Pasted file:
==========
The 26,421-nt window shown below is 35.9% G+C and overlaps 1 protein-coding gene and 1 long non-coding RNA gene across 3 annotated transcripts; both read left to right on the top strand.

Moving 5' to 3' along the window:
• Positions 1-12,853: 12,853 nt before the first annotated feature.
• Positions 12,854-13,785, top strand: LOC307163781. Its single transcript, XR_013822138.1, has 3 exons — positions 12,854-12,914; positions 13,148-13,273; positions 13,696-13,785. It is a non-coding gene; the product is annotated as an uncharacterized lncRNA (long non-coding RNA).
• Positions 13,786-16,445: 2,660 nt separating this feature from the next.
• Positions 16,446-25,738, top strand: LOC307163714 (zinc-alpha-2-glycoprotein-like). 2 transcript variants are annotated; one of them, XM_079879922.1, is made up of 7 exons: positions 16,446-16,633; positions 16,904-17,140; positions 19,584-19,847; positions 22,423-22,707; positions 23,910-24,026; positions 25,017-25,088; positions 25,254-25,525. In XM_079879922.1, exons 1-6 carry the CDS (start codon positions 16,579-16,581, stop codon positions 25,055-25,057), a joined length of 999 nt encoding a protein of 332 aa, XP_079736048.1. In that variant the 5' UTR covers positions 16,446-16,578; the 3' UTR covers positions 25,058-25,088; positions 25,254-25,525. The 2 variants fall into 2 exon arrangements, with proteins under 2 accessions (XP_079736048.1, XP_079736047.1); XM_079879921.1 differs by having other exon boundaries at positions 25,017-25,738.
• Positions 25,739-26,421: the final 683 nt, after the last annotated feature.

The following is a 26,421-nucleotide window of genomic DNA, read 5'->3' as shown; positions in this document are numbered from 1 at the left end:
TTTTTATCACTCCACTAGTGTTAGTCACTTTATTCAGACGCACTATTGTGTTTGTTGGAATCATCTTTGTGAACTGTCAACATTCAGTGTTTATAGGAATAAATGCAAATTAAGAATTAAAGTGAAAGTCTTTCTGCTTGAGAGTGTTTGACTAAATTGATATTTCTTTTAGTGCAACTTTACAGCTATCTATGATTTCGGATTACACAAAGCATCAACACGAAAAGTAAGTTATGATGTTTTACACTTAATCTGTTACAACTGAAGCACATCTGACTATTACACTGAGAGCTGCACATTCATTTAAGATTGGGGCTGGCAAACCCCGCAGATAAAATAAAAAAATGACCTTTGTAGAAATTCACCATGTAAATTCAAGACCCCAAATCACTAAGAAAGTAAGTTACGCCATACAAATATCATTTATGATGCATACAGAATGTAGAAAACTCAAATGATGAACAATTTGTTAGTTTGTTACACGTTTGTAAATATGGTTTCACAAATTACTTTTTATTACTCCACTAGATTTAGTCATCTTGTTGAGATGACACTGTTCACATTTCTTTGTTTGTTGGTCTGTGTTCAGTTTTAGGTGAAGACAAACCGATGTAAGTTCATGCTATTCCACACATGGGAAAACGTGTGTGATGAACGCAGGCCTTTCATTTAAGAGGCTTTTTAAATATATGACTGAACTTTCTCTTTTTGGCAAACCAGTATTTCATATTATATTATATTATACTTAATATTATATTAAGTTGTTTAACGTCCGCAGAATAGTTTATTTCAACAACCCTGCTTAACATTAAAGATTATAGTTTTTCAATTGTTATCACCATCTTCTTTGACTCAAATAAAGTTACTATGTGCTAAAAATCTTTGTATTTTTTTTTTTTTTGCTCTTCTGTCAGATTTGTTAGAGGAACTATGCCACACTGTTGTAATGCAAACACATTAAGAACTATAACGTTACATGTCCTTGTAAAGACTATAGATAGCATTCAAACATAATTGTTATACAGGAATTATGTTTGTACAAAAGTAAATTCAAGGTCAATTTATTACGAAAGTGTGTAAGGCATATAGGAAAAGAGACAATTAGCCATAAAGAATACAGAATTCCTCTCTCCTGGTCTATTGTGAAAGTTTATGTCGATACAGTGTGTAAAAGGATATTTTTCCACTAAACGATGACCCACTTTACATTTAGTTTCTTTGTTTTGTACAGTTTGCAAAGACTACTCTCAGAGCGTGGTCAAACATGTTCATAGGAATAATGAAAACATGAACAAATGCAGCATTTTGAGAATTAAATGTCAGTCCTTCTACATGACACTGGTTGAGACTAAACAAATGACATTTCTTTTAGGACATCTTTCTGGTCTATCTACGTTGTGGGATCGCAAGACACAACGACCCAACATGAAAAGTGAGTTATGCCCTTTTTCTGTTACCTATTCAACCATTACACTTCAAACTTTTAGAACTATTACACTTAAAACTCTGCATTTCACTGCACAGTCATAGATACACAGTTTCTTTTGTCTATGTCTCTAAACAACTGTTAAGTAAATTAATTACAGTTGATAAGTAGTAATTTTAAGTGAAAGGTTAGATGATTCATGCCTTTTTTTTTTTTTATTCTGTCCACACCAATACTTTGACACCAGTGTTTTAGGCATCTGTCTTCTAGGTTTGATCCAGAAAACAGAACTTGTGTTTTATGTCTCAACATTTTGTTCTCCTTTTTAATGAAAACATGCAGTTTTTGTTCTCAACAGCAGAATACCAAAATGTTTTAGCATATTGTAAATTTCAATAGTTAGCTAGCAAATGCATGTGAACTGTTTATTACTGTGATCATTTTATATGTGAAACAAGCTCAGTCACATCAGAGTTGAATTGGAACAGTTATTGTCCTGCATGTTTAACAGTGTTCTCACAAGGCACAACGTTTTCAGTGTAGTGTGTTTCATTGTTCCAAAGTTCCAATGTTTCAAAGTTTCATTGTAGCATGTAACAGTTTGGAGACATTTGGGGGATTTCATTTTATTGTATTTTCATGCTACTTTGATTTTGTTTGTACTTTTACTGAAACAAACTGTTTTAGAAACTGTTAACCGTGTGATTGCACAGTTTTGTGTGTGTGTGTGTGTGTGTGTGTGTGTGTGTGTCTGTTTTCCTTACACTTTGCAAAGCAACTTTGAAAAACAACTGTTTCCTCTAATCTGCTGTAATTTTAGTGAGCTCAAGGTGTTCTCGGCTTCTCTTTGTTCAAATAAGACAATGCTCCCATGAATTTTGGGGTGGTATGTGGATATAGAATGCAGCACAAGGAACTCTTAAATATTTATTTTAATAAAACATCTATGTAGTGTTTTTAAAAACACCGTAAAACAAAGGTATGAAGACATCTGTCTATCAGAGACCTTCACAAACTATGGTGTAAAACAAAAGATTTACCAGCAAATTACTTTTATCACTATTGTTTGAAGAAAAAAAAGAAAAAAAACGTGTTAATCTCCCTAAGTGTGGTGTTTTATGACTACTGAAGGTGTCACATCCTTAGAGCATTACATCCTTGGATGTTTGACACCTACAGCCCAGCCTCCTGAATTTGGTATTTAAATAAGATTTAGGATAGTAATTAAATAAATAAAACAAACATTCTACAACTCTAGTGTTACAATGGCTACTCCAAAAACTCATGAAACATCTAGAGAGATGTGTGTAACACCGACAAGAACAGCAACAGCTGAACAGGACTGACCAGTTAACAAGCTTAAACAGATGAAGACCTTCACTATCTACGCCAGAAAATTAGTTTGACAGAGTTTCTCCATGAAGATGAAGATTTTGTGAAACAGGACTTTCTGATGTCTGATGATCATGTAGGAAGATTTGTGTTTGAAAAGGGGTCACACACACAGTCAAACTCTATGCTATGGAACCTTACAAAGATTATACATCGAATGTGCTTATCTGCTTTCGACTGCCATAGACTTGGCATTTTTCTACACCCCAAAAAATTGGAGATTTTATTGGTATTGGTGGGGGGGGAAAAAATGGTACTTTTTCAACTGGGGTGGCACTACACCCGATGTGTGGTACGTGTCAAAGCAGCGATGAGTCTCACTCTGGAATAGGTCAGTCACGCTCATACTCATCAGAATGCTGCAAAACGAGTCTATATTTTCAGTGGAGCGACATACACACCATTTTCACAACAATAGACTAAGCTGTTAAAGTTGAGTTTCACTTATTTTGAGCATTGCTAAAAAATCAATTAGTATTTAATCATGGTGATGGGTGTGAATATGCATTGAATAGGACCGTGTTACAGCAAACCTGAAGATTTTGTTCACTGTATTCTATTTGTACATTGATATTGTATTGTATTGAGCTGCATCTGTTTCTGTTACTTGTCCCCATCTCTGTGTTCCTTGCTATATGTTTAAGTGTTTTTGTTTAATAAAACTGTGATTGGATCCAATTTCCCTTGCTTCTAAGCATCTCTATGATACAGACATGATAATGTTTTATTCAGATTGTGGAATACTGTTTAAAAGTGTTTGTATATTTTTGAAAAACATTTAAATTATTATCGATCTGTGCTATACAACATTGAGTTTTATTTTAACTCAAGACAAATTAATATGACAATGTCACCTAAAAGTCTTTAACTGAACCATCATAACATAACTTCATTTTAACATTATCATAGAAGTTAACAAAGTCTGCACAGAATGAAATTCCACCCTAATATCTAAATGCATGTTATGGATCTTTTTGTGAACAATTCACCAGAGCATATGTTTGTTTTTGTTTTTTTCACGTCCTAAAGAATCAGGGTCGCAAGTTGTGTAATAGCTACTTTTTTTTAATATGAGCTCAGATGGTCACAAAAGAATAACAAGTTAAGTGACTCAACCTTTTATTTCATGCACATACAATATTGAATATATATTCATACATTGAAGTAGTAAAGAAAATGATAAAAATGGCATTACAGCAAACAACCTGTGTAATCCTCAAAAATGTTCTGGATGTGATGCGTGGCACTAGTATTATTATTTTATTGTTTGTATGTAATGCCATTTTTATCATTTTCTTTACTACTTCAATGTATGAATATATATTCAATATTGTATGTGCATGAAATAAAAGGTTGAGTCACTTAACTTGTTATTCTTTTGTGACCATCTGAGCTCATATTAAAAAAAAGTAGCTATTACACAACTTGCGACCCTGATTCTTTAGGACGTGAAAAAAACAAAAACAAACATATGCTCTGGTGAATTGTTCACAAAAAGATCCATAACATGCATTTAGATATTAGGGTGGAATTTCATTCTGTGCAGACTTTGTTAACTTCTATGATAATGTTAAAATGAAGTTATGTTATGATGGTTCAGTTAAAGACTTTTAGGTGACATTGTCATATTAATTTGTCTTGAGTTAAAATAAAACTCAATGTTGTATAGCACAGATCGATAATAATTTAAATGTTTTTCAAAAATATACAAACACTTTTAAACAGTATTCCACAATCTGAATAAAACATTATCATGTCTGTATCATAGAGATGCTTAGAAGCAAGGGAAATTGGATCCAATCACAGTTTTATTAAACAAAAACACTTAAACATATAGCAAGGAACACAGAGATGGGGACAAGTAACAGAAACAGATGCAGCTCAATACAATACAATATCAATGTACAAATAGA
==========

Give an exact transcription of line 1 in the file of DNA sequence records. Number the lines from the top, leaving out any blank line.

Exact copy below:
The 26,421-nt window shown below is 35.9% G+C and overlaps 1 protein-coding gene and 1 long non-coding RNA gene across 3 annotated transcripts; both read left to right on the top strand.